Equities Eek Out Gains Ahead of Action-Packed Week…..
U.S. stocks closed modestly in the green and back in record high territory, as the markets returned to action following last week’s wild swing that saw the markets overcome an early selloff. Investors appeared to take a cautious outlook in the narrow trading session as participants began to look ahead to what will be a busy week of data. Over the next several days the markets will digest numerous key earnings reports as some mega-cap growth stocks are on the docket, while the midweek Fed monetary policy decision headlines a heavy economic calendar. Meanwhile, the persistent spread of the Delta coronavirus variant that has fostered global growth uncertainty and the continued crackdown in China continued to loom over the markets, adding to some market hesitancy. In corporate news, Hasbro rose on the heels of its earnings results and Lockheed Martin was lower after posting mixed results. The busy economic week began with a third-straight monthly decline in new home sales, and Dallas manufacturing growth slowed unexpectedly. Treasuries were mostly lower as yields rose, while the U.S. dollar pulled back from its rebound. Gold and crude oil prices dipped. Asia finished mixed as China and Hong Kong fell amid the continued Chinese crackdown, while Europe also closed mixed.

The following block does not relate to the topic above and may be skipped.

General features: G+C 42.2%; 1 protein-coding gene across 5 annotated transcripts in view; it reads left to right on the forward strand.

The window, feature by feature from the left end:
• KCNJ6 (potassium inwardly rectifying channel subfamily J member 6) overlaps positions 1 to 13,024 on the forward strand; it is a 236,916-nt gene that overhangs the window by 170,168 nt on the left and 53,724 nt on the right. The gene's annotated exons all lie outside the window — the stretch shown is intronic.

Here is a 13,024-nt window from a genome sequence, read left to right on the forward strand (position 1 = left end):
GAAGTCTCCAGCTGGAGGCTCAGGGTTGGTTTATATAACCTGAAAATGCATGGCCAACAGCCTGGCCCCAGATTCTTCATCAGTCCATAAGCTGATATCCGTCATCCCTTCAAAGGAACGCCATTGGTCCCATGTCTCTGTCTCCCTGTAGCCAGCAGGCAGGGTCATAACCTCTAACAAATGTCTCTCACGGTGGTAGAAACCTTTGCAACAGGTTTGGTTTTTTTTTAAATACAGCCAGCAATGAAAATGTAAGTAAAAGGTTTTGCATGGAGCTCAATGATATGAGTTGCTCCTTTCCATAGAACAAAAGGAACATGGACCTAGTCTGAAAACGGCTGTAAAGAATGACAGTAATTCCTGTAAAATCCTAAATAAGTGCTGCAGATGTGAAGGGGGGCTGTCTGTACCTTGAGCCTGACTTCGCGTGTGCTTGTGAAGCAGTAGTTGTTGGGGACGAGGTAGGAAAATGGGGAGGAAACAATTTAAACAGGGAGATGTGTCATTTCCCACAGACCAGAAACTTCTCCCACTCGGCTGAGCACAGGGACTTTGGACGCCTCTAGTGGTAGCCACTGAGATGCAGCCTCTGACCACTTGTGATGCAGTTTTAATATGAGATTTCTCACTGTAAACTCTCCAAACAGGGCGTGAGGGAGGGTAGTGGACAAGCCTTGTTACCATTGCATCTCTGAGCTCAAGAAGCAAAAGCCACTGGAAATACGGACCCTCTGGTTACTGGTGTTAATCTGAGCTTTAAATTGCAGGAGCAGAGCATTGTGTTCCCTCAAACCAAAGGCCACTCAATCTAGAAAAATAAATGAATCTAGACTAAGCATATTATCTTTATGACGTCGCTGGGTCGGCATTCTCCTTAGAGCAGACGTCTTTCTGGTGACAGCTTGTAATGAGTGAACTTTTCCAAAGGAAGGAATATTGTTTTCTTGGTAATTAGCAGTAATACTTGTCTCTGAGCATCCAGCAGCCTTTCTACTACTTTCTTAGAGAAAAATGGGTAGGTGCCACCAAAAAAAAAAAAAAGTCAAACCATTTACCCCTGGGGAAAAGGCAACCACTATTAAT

The Dow Jones Industrial Average rose 83 points (0.2%) to 35,144, the S&P 500 Index advanced 11 points (0.2%) to 4,422, while the Nasdaq Composite increased 4 points to 14,841. In moderate volume, 870 million shares were traded on the NYSE and 4.4 billion shares changed hands on the Nasdaq. WTI crude oil ticked $0.16 lower to $71.91 per barrel. Elsewhere, the gold spot price decreased $2.60 to $1,799.20 per ounce, and the Dollar Index—a comparison of the U.S. dollar to six major world currencies—declined 0.3% to 92.63.
New home sales fall, regional manufacturing activity surprisingly dips as heavy week begins
New home sales declined 6.6% month-over-month (m/m) in June to an annual rate of 676,000 units, below the Bloomberg forecast calling for a rate of 796,000 units, and compared to May’s downwardly-revised 724,000-unit level. The median home price rose 6.1% y/y to $361,800. New home inventory increased to a 6.3-months supply at the current sales pace from the 5.5-months level in May. Sales in the Midwest moved higher m/m but sales in the Northeast, South, and West all dropped. Sales in the Northeast, South and West were solidly lower compared to the same period a year ago, while sales in the Midwest were higher. New home sales are based on contract signings, offering a timelier read on housing activity compared to the larger contributor of existing home sales, which are based on closings.
The July Dallas Fed Manufacturing Index unexpectedly declined but remained comfortably in expansion territory (a reading above zero). The index decreased to 27.3 from 31.1 in June and compared to forecasts calling for a modest rise to 31.6.
Treasuries were mostly lower, as yields remained choppy following a recent drop. The yield on the 2-year note was little changed at 0.19%, while the yield on the 10-year note increased 1 basis point (bp) to 1.29%, and the rate on the 30-year bond rose 3 bps to 1.94%.
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